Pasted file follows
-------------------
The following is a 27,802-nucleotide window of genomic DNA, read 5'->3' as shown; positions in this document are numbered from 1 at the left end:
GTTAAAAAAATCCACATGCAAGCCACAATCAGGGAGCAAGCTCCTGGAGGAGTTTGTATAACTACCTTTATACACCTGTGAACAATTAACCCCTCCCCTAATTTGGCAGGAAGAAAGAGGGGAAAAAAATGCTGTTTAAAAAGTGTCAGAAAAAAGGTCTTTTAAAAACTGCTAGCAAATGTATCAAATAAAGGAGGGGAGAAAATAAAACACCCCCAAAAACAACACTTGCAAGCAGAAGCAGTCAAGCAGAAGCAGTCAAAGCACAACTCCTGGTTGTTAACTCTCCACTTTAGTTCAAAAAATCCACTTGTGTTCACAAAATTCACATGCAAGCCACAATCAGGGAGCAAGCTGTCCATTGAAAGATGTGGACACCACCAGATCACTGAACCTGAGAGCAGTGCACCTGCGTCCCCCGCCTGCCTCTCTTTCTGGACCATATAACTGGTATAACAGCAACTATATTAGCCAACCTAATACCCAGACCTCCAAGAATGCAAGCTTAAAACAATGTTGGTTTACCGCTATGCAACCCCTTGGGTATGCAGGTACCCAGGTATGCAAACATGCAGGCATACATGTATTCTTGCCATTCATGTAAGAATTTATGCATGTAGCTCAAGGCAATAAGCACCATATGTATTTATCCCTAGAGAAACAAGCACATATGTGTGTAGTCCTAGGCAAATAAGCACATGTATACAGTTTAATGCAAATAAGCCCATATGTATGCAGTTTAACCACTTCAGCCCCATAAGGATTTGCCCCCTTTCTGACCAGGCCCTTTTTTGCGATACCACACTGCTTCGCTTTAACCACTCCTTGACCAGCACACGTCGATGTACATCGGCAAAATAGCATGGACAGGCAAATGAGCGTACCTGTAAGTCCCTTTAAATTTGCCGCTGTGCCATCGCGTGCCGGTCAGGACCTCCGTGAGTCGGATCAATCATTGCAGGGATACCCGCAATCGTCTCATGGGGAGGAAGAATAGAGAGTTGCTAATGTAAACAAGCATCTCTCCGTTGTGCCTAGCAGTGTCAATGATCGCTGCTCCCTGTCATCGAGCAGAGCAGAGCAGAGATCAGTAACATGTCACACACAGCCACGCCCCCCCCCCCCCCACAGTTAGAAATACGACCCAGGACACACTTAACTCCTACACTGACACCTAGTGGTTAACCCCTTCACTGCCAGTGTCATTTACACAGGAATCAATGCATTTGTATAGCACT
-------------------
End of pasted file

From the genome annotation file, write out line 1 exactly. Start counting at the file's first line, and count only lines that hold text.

The following is a 27,802-nucleotide window of genomic DNA, read 5'->3' as shown; positions in this document are numbered from 1 at the left end: